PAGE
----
Barack Obama: white America’s candidate
Desperately hoping that he will change the ‘image of the USA’, white liberals have invested more hope and energy in Obama's campaign than have black Americans.
Barack Obama may not be the first African American to run for president, but he is certainly the first who is being taken seriously. When the media’s anointed one lost narrowly in New Hampshire following his shock victory in Iowa, and after having a clear lead over Hillary Clinton in the days before polling, it was almost as if somebody had died. Not only were the pollsters humiliated, but the TV, radio and newspaper commentators who had touted his presidential ambitions were hugely embarrassed. Having declared Obama as the Democratic candidate sans pareil, they suddenly discovered that there was life in the Clinton campaign yet, and that this primary season was to be a real contest.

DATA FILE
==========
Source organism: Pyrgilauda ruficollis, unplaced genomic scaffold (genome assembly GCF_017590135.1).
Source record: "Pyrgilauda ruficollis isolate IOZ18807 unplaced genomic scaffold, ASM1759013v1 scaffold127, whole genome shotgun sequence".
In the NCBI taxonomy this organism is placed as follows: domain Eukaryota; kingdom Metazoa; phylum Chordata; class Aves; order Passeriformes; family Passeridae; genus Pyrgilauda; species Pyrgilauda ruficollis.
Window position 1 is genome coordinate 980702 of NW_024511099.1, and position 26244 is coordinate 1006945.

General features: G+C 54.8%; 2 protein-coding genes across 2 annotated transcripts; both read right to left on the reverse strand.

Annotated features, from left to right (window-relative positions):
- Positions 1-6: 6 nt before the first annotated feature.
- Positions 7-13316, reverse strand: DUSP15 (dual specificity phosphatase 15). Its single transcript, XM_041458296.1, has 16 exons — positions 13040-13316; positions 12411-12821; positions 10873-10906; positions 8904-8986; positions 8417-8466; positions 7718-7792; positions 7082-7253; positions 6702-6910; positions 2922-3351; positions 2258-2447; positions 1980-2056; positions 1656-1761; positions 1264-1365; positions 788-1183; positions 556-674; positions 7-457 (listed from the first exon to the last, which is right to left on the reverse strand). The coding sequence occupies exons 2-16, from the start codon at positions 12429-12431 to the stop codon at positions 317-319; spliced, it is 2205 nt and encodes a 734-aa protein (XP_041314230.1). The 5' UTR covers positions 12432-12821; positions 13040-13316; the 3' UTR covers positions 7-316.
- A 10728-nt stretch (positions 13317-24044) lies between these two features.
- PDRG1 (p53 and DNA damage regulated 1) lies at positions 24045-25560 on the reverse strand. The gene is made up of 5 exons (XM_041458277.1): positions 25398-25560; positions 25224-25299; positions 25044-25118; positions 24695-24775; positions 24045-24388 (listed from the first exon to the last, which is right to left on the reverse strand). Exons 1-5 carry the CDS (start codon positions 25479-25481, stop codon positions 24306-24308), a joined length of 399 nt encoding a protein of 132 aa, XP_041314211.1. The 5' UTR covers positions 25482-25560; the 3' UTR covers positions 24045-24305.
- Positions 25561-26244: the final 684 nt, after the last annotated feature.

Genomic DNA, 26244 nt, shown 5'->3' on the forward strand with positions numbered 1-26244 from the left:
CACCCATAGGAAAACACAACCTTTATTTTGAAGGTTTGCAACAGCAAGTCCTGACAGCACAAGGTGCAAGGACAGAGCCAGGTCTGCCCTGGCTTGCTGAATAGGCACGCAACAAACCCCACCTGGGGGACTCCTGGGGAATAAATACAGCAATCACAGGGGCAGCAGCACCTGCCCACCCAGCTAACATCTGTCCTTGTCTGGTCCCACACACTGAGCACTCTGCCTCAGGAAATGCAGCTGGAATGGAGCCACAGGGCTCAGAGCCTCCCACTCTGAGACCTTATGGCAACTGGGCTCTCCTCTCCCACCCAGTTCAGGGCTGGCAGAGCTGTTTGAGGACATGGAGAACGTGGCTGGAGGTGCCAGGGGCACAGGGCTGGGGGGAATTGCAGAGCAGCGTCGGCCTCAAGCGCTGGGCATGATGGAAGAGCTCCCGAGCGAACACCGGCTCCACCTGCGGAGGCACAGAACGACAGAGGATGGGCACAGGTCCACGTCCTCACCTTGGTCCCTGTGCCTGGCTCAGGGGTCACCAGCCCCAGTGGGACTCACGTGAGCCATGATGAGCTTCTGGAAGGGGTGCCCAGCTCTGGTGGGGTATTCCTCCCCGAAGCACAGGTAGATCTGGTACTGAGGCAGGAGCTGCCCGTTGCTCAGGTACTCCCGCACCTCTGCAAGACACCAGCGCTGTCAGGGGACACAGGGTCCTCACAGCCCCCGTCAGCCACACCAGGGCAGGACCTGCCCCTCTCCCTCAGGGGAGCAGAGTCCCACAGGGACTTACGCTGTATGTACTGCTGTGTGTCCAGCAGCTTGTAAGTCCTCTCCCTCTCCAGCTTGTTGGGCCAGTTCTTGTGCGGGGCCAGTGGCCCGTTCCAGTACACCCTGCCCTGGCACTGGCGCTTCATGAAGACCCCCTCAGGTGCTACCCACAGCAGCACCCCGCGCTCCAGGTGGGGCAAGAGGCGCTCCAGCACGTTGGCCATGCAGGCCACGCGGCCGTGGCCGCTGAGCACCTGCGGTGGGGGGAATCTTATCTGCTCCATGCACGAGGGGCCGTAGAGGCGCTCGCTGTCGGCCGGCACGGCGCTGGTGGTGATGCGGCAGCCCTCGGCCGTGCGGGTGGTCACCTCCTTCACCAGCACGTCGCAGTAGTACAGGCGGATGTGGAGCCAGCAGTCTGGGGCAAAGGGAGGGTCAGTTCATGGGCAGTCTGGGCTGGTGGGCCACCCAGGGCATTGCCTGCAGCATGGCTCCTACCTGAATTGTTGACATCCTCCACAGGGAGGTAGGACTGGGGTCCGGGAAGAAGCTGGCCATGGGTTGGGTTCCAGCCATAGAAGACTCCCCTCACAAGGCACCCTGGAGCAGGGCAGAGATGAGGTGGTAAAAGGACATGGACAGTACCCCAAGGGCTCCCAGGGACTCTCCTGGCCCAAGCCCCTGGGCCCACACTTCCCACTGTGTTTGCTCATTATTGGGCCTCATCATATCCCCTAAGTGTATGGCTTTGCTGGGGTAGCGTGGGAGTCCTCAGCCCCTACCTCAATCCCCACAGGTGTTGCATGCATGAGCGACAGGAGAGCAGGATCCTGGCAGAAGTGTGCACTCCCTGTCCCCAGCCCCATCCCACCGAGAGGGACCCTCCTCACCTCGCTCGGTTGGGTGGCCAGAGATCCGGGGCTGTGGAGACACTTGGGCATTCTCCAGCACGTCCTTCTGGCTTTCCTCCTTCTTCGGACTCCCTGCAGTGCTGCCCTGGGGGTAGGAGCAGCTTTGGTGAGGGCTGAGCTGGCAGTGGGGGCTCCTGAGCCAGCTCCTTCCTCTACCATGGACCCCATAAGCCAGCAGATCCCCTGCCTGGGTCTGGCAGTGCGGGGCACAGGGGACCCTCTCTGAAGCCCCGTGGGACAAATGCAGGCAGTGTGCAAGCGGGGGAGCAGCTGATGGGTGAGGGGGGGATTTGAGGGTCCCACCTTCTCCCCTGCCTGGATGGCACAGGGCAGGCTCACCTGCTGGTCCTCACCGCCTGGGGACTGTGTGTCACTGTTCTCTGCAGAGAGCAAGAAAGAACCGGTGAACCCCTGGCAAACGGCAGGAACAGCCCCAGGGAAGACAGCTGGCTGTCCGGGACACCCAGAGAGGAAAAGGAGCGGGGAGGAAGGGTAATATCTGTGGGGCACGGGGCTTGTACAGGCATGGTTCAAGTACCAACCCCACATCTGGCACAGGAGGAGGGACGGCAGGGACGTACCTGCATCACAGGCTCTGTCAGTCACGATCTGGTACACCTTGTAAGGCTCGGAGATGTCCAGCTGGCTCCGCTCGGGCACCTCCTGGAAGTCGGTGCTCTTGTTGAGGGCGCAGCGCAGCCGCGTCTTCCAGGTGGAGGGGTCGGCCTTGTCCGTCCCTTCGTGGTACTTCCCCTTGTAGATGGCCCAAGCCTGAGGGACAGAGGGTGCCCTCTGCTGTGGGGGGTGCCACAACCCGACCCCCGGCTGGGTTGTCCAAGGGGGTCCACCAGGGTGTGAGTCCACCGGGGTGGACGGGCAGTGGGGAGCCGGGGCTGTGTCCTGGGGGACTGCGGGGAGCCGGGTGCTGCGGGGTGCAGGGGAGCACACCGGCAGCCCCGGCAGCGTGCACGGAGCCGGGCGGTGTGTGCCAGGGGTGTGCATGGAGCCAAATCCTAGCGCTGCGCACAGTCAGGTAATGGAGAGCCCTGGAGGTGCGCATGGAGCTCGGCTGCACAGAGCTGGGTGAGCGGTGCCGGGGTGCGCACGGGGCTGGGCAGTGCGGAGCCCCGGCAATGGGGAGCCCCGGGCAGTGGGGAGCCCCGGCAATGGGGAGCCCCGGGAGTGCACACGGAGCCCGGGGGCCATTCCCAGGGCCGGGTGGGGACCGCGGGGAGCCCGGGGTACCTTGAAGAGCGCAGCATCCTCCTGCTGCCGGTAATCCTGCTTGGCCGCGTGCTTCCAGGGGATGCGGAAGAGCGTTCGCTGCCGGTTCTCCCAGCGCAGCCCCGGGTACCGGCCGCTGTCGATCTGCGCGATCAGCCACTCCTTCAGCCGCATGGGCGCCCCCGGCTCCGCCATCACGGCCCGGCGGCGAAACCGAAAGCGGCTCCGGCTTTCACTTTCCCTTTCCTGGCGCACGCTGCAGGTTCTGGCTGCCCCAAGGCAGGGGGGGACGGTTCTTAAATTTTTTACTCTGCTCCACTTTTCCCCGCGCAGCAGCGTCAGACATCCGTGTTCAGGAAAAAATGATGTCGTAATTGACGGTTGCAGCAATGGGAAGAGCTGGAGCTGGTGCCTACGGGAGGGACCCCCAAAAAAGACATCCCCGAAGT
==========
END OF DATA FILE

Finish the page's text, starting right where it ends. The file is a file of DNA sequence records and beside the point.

What has changed that allows an African American to be a serious candidate? Does it mean the end of race as a political issue in American politics, or is something else afoot?
Obama follows in the footsteps of Dick Gregory (1968), Shirley Chisholm (1972), Jesse Jackson (1984 and 1988) and Reverend Al Sharpton (2004) in challenging for the presidency. Chisholm and Jackson made a decent showing of it, but none were near being nominated.
Obama’s campaign got off to a slow start. He failed to gain early support among blacks, but that was largely due to the fact that the junior senator from Illinois had less name recognition than the junior senator from New York. That’s hardly surprising, given Hillary Clinton’s provenance. But once he became the media darling, and the subject of a pseudo-coronation as the man who could orate America back to pre-eminence, that all changed.